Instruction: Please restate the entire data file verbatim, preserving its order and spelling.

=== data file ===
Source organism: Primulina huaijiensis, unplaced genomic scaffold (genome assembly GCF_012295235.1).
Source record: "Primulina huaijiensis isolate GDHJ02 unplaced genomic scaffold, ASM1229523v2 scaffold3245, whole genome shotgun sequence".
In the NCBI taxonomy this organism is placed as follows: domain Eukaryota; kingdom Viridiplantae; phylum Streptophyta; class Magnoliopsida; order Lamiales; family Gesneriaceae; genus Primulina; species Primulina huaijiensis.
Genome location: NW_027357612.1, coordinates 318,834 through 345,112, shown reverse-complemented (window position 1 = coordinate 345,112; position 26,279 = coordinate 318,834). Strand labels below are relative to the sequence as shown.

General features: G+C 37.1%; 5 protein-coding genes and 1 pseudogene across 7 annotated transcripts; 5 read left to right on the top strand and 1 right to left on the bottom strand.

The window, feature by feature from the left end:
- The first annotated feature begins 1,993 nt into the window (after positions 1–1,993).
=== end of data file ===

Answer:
Source organism: Primulina huaijiensis, unplaced genomic scaffold (genome assembly GCF_012295235.1).
Source record: "Primulina huaijiensis isolate GDHJ02 unplaced genomic scaffold, ASM1229523v2 scaffold3245, whole genome shotgun sequence".
In the NCBI taxonomy this organism is placed as follows: domain Eukaryota; kingdom Viridiplantae; phylum Streptophyta; class Magnoliopsida; order Lamiales; family Gesneriaceae; genus Primulina; species Primulina huaijiensis.
Genome location: NW_027357612.1, coordinates 318,834 through 345,112, shown reverse-complemented (window position 1 = coordinate 345,112; position 26,279 = coordinate 318,834). Strand labels below are relative to the sequence as shown.

General features: G+C 37.1%; 5 protein-coding genes and 1 pseudogene across 7 annotated transcripts; 5 read left to right on the top strand and 1 right to left on the bottom strand.

The window, feature by feature from the left end:
- The first annotated feature begins 1,993 nt into the window (after positions 1–1,993).